Likely winner: Kevin Kline

Best Actress in a Play

Cate Blanchett (The Present)

Jennifer Ehle (Oslo)

Sally Field (The Glass Menagerie)

Laura Linney (The Little Foxes)

Laurie Metcalf (A Doll’s House, Part 2)

It’s quite a year, indeed, when a pair of two-time Oscar winners (Blanchett and Field) are the also-rans. It’s a dead heat right now between Linney and initial front runner Metcalf, neither of whom has ever won, for their galvanizing turns in classics — one past, one (sorta) present. Seen to be the tightest race of the night, our voters are equally torn, but both believe it’s time to give that Antoinette Perry statue to Metcalf. “She should have won a few years ago for The Other Place and happy to see her rewarded here,” says the actor, but the critic says voters have been invited to see Linney and co-star Cynthia Nixon play both of the plum Foxes roles they’re playing in rep. Will awards-darling Linney double their pleasure?

Likely winner: [Gun pointed firmly at one’s head] … Ahh, let’s go with Laurie Metcalf.

Best Actor in a Featured Role in a Play

Michael Aronov (Oslo)

Danny DeVito (The Price)

Nathan Lane (The Front Page)

Richard Thomas (The Little Foxes)

John Douglas Thompson (Jitney)

A category full of great pros, and a major case could be made for any of these guys. The actor is partial to Oslo’s magnetic Aronov (“his presence and energy got me through all three hours”), but the critic thinks the hard-boiled-egg chompin’ wonders of DeVito in Arthur Miller’s Über-heavy family drama should emerge victorious, as he did at last week’s Drama Desk Awards. Plus, who could resist having him and Ruthless People co-star Midler win Tonys on the same night?

Likely winner: Danny DeVito

Best Actress in a Featured Role in a Play

Johanna Day (Sweat)

Jayne Houdyshell (A Doll’s House, Part 2)

Cynthia Nixon (The Little Foxes)

Condola Rashad (A Doll’s House, Part 2)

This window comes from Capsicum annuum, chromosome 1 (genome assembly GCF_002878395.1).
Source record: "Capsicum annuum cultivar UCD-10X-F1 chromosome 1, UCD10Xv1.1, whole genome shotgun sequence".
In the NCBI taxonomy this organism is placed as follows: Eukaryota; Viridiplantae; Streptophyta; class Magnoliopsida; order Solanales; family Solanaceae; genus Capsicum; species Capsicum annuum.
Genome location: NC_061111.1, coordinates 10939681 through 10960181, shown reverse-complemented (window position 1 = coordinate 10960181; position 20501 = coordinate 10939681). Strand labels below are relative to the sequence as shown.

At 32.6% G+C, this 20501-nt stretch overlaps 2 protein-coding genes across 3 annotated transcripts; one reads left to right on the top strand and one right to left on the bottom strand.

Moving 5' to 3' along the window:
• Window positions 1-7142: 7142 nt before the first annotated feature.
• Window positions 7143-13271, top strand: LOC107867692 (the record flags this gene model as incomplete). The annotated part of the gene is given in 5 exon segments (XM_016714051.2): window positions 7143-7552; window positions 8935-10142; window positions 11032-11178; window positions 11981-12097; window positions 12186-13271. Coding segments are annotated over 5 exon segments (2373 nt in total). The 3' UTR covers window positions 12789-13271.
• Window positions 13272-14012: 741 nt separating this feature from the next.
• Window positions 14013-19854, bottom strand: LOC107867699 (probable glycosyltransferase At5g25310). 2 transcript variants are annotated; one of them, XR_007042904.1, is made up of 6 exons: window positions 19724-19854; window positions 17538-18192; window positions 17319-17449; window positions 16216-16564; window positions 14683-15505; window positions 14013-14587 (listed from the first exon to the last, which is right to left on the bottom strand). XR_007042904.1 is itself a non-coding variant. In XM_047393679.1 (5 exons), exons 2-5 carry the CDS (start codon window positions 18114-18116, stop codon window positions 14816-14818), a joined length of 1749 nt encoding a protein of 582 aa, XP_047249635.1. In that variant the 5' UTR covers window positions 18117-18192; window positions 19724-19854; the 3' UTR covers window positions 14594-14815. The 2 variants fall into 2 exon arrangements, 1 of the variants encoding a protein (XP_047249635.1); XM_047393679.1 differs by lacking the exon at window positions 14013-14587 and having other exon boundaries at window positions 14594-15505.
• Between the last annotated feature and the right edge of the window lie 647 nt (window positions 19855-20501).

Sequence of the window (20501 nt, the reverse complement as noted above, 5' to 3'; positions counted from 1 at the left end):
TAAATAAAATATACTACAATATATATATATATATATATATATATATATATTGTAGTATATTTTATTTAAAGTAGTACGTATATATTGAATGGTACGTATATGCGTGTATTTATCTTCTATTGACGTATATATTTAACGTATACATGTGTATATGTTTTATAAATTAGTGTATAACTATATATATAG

Michelle Wilson (Sweat)

Things seem to be shaping up to a Foxes trot to the stage for previous winner Nixon, especially being up against two-show nominee face-offs. “Her third act scene was brilliant” says the actor.

Likely winner: Cynthia Nixon

Best Actor in a Featured Role in a Musical

Gavin Creel (Hello, Dolly!)

Mike Faist (Dear Evan Hansen)

Andrew Rannells (Falsettos)

Lucas Steele (Natasha, Pierre and the Great Comet of 1812)

Brandon Uranowitz (Falsettos)

The critic thinks Creel has this one locked up (“he’s a Broadway stalwart”), but the actor truly loved Uranowitz (“I recognize I’m one of the few who will go this route, but Uranowitz provided emotional ballast”). Steele’s scene-stealing literal falsetto was a tremendous treat as well, but Creel has paid his dues and the feeling is that Tony will say Hello this year.

Likely winner: Gavin Creel

Best Actress in a Featured Role in a Musical

Kate Baldwin (Hello, Dolly!)

Stephanie J. Block (Falsettos)

Jenn Colella (Come From Away)

Rachel Bay Jones (Dear Evan Hansen)

Mary Beth Peil (Anastasia)

Okay, we lied. This might actually be the hardest category of the night. Baldwin, Block, and Colella are golden-voiced wonders of the theater, and Peil is a living legend. “I would have preferred a write-in vote for Astrid Van Wieren, who is the heart of Away,” says the actor, who went for Peil. The critic, however, is part of the Jones gang. It’s hers by a sliver, but Jones’s role is the closest to a lead here, and she exquisitely anchors Platt’s suffering.

Likely winner: Rachel Bay Jones

Best Book of a Musical

Come From Away

Dear Evan Hansen

Groundhog Day

Natasha, Pierre and the Great Comet of 1812

You are not experiencing déjà vu, these are the exact same nominees as Best Musical. But it looks like a category ripe for a spoiler. So Away we go, as voters will want to honor its creators for telling a funny, heartfelt multi-character story of airplane travelers on 9/11 diverted to a nice Canadian town where people take them in and kiss fishes for tradition. Our voters were split with Hansen for the prize, but our Come-er thought it “weaved all these stories into a cohesive whole.”

Likely winner: Come From Away

Best Original Score

Come From Away

Dear Evan Hansen

Groundhog Day

Natasha, Pierre and the Great Comet of 1812

So, yeah … it seems like there were only four musicals this season (there were not, by the way), and all have ardent supporters. Could it be Dave Malloy’s eclectic, original, wildly modern Great Comet? Or Tim Minchin’s Groundhog getting a makeup award after losing for Matilda? Maybe the Away team scores twice? Doubtful, especially when you have a rapidly ascending musical pair (Benj Pasek and Justin Paul) who already have a La La Land–branded Oscar to their names, and are racing toward the fastest EGOT triumph in history. Note: Neither of our theater experts checked their boxes for Hansen here, but both believe it will win.

Likely winner: Dear Evan Hansen

Tony Awards Predictions 2017: Who’s Most Likely to Win?